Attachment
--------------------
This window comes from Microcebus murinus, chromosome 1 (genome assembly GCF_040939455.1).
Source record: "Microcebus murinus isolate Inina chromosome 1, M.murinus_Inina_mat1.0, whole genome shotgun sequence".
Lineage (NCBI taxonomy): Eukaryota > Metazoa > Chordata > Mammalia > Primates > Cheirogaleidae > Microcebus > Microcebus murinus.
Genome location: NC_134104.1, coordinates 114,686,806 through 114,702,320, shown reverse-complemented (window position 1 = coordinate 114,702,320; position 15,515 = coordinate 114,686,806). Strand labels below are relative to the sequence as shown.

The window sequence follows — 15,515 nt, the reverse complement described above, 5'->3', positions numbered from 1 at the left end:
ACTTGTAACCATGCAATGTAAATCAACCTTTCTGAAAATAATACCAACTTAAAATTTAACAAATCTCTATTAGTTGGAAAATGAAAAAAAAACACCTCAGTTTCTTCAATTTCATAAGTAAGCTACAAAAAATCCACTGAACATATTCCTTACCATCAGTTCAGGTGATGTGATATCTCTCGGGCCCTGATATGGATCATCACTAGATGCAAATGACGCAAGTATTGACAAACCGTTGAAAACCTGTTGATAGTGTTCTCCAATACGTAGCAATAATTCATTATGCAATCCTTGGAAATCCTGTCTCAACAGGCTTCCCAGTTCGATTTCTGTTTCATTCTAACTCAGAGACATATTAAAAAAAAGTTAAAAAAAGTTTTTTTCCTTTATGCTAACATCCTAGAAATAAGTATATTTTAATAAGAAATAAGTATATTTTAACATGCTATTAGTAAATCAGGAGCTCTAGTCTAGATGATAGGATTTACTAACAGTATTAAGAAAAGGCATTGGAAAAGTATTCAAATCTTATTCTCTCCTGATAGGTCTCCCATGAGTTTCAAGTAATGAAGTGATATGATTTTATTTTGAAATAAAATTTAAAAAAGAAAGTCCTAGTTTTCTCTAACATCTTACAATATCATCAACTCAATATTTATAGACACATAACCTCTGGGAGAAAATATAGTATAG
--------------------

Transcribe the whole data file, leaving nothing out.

This window comes from Microcebus murinus, chromosome 1 (genome assembly GCF_040939455.1).
Source record: "Microcebus murinus isolate Inina chromosome 1, M.murinus_Inina_mat1.0, whole genome shotgun sequence".
Lineage (NCBI taxonomy): Eukaryota > Metazoa > Chordata > Mammalia > Primates > Cheirogaleidae > Microcebus > Microcebus murinus.
Genome location: NC_134104.1, coordinates 114,686,806 through 114,702,320, shown reverse-complemented (window position 1 = coordinate 114,702,320; position 15,515 = coordinate 114,686,806). Strand labels below are relative to the sequence as shown.

The window sequence follows — 15,515 nt, the reverse complement described above, 5'->3', positions numbered from 1 at the left end:
ACTTGTAACCATGCAATGTAAATCAACCTTTCTGAAAATAATACCAACTTAAAATTTAACAAATCTCTATTAGTTGGAAAATGAAAAAAAAACACCTCAGTTTCTTCAATTTCATAAGTAAGCTACAAAAAATCCACTGAACATATTCCTTACCATCAGTTCAGGTGATGTGATATCTCTCGGGCCCTGATATGGATCATCACTAGATGCAAATGACGCAAGTATTGACAAACCGTTGAAAACCTGTTGATAGTGTTCTCCAATACGTAGCAATAATTCATTATGCAATCCTTGGAAATCCTGTCTCAACAGGCTTCCCAGTTCGATTTCTGTTTCATTCTAACTCAGAGACATATTAAAAAAAAGTTAAAAAAAGTTTTTTTCCTTTATGCTAACATCCTAGAAATAAGTATATTTTAATAAGAAATAAGTATATTTTAACATGCTATTAGTAAATCAGGAGCTCTAGTCTAGATGATAGGATTTACTAACAGTATTAAGAAAAGGCATTGGAAAAGTATTCAAATCTTATTCTCTCCTGATAGGTCTCCCATGAGTTTCAAGTAATGAAGTGATATGATTTTATTTTGAAATAAAATTTAAAAAAGAAAGTCCTAGTTTTCTCTAACATCTTACAATATCATCAACTCAATATTTATAGACACATAACCTCTGGGAGAAAATATAGTATAG